Fabric shopping

I took a good look at my t-shirts last week. The truth? I started to wish I had done that a week earlier so I would have been able to run to the store and stock up… But no, that would have been cheating. I need new t-shirts, unsurprisingly my cheap “Made in Bangladesh” shirts have lasted for one summer and have no life left.

So today I stopped at my friendly neighbourhood (well, downtown) fabric shop Dressew. I picked up some jersey knits. The lady who was cutting my fabric asked me what I was making. T-shirts? Great, they’ll last so much longer than the store bough ones, she said. So I told her about my project, and she was excited. She had done a similar one a few years ago, for six months, and said it’s surprisingly hard. We talked for a while about the garment industry, then about reliable fabric sources. They’re all machine made, she said. But someone uses those machines. Someone takes the bolts and packs them up. There’s labour involved. She nodded, and said there are so many facets to this. What about fabric dyes? Sure, I bough organic cotton blend for my t-shirts, but where do the dyes come from? So many things to consider.

Baby steps. I’ll make some t-shirts first. I got enough fabric for two or three shirts, depending on what I’ll make. The price for the two pieces of fabric was $16 – I don’t think I’d get an organic cotton t-shirt anywhere for that price.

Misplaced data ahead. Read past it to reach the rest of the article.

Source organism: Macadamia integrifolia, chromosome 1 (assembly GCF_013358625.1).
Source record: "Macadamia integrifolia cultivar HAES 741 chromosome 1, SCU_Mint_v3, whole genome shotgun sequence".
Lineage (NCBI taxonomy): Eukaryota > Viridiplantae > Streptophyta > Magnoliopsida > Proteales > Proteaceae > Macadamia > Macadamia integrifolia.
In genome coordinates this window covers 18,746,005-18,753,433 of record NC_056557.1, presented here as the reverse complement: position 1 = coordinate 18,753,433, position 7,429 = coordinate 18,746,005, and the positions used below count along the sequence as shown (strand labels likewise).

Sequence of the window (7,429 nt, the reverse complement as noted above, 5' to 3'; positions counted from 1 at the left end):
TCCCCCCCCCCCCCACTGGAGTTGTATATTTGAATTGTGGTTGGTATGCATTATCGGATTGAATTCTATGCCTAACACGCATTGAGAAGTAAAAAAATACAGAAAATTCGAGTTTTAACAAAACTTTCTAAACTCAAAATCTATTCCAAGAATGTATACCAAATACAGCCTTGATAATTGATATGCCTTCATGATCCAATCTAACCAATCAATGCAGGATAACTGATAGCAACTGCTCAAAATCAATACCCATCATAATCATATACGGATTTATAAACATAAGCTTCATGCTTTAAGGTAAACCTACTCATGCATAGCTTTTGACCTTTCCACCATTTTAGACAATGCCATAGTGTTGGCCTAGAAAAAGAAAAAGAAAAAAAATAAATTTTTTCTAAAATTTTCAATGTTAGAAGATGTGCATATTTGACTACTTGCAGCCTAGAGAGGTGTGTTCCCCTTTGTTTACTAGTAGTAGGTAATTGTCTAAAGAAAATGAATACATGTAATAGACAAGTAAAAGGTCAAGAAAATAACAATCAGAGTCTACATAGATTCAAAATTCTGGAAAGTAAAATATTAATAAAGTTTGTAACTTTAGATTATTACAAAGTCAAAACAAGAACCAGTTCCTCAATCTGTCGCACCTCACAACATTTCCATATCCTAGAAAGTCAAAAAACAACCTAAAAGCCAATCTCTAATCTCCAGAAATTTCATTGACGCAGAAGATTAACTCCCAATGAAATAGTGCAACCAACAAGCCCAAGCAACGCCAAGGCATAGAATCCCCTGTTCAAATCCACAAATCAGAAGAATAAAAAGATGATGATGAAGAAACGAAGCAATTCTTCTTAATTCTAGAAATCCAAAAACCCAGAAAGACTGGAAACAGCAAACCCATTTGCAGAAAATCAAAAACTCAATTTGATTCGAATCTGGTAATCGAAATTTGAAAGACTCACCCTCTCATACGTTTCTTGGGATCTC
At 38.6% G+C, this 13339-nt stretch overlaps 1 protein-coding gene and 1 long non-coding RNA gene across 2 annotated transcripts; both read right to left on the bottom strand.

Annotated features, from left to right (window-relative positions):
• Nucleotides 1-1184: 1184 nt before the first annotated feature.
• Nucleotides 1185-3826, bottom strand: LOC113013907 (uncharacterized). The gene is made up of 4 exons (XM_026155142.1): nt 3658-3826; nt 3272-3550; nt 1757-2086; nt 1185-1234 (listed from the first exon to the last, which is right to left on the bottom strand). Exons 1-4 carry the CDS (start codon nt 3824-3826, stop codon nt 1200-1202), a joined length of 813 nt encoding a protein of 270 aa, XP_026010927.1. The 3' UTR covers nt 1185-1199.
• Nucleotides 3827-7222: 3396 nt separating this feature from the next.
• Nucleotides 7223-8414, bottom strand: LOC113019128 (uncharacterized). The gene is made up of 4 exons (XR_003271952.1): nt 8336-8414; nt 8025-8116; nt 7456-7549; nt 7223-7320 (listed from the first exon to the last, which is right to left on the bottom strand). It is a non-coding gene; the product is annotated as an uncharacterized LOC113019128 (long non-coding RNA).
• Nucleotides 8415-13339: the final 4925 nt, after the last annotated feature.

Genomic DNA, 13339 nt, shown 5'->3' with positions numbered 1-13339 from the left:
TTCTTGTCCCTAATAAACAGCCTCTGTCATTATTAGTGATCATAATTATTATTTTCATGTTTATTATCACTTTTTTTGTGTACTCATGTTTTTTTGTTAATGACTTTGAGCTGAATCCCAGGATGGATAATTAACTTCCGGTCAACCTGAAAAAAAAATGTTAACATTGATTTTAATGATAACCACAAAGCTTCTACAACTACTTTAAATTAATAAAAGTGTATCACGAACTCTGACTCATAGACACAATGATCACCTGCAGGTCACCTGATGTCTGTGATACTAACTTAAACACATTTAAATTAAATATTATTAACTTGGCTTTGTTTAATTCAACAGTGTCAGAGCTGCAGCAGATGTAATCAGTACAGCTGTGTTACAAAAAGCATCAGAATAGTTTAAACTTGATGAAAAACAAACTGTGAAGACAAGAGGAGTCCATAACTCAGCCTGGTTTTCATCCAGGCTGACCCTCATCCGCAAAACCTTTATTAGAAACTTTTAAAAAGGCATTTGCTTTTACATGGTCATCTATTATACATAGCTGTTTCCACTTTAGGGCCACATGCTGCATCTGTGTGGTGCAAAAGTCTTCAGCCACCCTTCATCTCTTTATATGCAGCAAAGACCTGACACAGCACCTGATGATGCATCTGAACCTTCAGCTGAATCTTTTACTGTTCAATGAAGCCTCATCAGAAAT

Advertisements

4 thoughts on “Fabric shopping

  1. I like the idea of your challenge, and am interested to see how it goes. We are currently living on the other side of the world to my sewing machine, otherwise I would be tempted to join you. Next year!

  2. I’m with you on all the components that go into one simple ethical tee. The way I see it though, is that sewing is also slower. You’ll consume less fabric not only because the T-shirts last longer but also because they take longer to acquire. Am I making any sense?

    • Perfectly. 🙂 That way, the price doesn’t really match either since I’m only calculating the fabric, not the work that goes into it.

Leave a Reply

Fill in your details below or click an icon to log in:

WordPress.com Logo

You are commenting using your WordPress.com account. Log Out / Change )

Twitter picture

You are commenting using your Twitter account. Log Out / Change )

Facebook photo

You are commenting using your Facebook account. Log Out / Change )

Google+ photo

You are commenting using your Google+ account. Log Out / Change )

Connecting to %s